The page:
On this album, the always correct Marisa Monte preferred to stick to pop grooves, instead of the strong adherence to Brazilian rhythms heard in some of her previous albums. There are exceptions, though. "Abololô" is an exquisite rendition for a beautiful melody in a typical Northeastern modal scale (Lydian b7), which sounds pretty exotic, haunting in a sad piano backing, and shocking with the expectation of a full-steam percussive regional, representing a welcome expansion of the tradition. Also in the same vein, "Para Ver As Meninas," a wonderful samba by Paulinho da Viola, receives a treatment where typical cavaquinhos and cuícas coexist with Jaques Morelembaum's cello and a stylized percussion. Nelson Cavaquinho/Guilherme DeBrito's "Gotas de Luar" gets a straightforward samba rendition where Monte's sensitive voice is backed simply by a traditional samba violão and jazzy guitar counterchants. In an album dedicated to love, accordingly, one can find the romantic ballads "Amor I Love You," which has an excerpt of Primo Basílio (Eca de Queiroz) read by the former Titãs Arnaldo Antunes, "O Que Me Importa," and her "Gentileza." Also, the romantic song "Perdão Você" and the romantic Olodum (is there such a thing?) "Tema de Amor." The rest of the 13 songs are in medium tempo funk/soul or Olodum-like.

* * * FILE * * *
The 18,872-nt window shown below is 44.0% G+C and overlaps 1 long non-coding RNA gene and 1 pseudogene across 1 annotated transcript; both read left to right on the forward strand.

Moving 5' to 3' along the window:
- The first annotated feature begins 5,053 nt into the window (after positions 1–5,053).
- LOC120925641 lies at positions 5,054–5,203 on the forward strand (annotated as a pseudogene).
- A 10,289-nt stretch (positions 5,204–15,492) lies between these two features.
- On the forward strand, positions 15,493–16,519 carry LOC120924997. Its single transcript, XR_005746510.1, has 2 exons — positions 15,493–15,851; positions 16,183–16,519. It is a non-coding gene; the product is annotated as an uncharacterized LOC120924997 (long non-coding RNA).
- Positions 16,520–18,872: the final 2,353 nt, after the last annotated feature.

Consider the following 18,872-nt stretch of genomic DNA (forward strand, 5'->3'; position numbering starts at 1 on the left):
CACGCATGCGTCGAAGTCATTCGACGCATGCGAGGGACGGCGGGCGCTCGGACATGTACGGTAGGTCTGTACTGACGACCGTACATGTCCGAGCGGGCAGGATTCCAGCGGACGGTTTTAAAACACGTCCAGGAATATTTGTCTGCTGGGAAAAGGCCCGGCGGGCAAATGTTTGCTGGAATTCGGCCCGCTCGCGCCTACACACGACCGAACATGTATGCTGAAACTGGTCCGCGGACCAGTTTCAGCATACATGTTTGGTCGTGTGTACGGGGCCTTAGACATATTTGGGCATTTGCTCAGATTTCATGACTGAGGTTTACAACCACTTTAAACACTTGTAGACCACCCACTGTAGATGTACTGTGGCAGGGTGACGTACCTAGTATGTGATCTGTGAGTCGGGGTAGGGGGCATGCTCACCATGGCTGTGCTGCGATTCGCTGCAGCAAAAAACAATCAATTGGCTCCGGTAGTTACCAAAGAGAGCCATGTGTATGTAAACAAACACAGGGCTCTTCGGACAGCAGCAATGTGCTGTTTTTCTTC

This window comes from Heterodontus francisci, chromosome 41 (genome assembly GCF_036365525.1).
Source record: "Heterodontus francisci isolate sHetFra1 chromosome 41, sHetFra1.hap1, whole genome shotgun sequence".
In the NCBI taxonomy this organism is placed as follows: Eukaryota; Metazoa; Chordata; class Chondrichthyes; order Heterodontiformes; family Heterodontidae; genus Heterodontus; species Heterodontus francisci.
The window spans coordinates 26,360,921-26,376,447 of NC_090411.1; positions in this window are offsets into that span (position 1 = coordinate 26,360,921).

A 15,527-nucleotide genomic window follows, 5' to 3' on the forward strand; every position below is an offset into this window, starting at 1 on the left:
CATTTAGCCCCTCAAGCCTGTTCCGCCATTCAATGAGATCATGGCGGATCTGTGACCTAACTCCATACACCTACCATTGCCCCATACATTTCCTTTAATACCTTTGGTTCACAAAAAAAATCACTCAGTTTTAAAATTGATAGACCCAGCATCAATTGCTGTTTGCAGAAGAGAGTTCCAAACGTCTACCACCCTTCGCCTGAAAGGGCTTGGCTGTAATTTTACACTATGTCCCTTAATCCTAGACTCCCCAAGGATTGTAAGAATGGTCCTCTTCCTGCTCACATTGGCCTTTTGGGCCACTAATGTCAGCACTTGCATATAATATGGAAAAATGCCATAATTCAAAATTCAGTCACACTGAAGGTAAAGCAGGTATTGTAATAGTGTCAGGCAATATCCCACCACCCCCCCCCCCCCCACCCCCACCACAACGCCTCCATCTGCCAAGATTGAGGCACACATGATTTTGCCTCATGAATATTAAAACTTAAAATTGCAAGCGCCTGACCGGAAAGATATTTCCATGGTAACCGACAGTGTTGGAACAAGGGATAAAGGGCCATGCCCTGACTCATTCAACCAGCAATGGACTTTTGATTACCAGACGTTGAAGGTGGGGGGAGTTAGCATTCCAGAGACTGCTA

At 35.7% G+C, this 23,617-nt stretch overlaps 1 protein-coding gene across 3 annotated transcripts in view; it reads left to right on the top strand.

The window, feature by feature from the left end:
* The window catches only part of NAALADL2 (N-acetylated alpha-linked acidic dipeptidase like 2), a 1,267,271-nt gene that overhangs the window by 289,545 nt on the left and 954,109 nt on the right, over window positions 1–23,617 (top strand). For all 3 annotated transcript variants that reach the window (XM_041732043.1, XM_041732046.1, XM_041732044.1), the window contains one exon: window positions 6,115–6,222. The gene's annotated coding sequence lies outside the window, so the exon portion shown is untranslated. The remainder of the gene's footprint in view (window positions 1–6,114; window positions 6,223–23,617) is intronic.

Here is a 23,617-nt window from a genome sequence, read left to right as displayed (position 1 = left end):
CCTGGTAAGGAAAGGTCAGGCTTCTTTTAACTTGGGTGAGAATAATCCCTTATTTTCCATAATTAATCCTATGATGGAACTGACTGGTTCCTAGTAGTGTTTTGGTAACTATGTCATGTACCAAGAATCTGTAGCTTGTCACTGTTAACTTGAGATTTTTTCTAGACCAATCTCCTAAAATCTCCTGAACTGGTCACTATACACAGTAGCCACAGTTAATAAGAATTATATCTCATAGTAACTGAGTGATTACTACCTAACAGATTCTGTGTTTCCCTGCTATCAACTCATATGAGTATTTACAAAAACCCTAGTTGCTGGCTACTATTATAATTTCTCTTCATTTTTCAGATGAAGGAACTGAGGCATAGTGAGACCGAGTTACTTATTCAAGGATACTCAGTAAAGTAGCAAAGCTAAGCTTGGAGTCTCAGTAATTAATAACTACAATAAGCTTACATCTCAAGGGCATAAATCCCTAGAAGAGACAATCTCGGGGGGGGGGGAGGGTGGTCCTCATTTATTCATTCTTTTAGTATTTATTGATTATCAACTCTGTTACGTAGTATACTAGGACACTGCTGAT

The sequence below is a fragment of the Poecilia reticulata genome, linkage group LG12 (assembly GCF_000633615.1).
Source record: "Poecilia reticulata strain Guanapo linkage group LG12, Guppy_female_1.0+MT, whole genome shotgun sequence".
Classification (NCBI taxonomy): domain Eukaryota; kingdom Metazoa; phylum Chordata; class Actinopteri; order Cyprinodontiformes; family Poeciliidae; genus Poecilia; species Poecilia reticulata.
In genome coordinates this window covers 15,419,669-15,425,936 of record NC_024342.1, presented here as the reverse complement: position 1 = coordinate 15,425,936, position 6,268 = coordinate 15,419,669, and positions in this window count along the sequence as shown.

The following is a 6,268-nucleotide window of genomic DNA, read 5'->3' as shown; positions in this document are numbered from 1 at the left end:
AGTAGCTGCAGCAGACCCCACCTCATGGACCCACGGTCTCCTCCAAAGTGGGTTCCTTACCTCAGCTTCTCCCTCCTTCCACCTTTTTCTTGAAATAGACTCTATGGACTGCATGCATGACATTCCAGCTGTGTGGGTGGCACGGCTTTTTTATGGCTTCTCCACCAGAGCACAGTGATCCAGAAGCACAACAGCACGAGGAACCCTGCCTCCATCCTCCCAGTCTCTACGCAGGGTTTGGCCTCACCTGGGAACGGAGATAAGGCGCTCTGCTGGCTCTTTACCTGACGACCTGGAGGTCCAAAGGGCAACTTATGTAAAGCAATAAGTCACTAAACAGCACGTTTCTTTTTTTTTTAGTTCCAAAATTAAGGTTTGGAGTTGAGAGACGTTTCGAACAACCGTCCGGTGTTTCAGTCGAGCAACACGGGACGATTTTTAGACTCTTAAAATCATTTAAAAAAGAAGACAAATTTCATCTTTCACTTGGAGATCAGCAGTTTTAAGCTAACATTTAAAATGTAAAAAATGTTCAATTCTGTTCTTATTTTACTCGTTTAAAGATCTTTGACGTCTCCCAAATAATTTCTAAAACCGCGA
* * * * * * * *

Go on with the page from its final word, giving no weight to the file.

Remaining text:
Share this page
AllMusic Review by Alvaro Neder